A pile of dead wood was another  reason to pause and really think. “What do you call this?” , Uncle Max asked.  “Dead branches, ” I answered. Wrong! They have stored in them all the energy that Grandfather sun once poured into them. I love his teaching about Grandfather. Once, at Kodoji, we all went out into the morning sun with him, faced Grandfather sun and  expressed gratitude for our life, for life. This is a wonderful practice to do every day - and especially if you’re feeling sour and bitter about something. For a while I practiced it every morning. And later on, walking out at Mt. Bindo which is a very high place in Gundungurra country, I wrote this:

A lick of orange
from grandfather sun
on the dozing mountain

Some places, Uncle Max said, should be left untouched. Yes. Just left alone to unfold the way they’re going to, and not seen through the prism of utility. We walked on up the headland into the bush and he led us to a very large sandstone rock shelf. I found axe grinding grooves there, with another faint marking which seemed symbolic but may have been nothing. But the main engravings which he showed us were a great variety -  sea creatures, beings, kangaroos. There are hundreds of rock  drawings like this, right across the Sydney basin, he said. In the Royal National park, where we were, many of them are buried under plants. We went to a stingray. The way it was aligned showed that it had come from Port Hacking and it was making its journey in a southeasterly direction. There was also a jellyfish and an orca. Uncle Max referred to humans’ relationship with orcas ( he called them ‘mooji’), similiar to man and dog.  The mooji would round up whales and bring them into shallow waters where aboriginal people could then spear them.  I have heard of this happening in Eden, NSW.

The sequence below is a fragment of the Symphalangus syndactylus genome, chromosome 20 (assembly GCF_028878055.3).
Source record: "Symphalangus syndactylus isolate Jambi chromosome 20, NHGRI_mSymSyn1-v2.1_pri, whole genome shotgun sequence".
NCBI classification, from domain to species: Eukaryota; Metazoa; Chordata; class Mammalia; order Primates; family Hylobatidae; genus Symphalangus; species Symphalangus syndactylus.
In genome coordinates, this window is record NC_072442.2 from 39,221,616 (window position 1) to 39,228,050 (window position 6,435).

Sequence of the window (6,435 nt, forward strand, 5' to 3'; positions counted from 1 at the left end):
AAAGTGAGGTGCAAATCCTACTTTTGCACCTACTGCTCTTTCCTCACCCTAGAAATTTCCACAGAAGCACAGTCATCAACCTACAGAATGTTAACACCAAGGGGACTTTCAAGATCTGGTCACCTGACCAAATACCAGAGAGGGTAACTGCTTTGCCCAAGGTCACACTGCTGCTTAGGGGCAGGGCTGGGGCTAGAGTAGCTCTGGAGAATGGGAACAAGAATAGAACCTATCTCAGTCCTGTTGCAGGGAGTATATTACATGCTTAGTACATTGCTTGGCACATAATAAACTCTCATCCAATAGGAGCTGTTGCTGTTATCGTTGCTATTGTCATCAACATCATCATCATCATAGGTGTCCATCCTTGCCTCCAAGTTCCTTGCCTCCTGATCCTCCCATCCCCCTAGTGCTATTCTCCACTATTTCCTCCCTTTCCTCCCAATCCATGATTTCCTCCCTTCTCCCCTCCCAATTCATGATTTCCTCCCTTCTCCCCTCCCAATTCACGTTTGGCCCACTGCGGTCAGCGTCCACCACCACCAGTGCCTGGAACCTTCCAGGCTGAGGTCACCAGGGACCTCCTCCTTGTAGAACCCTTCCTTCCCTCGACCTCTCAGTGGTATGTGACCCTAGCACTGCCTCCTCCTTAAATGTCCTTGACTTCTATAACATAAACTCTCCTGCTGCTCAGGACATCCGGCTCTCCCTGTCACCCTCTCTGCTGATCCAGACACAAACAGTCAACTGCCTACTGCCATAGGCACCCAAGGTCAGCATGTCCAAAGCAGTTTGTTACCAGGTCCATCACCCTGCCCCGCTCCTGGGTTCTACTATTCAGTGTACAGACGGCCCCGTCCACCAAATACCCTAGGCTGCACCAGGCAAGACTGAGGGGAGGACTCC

Do you see the fin at the top of this mooji? There appeared to be at least two whales here, two stone whales. One of them had a hairbelt around his middle. This makes it related to us, to humans, since this was a decoration of Aboriginal people. And beside it was a dillybag. That whale also was heading out to sea, to the south-east and perhaps Tasmania? I’ve walked with Uncle Max elsewhere in the Royal, seen another whale like this with a hairbelt. Uncle Max said then that whales regurgitate the law for humans, when they beach. I do not understand this.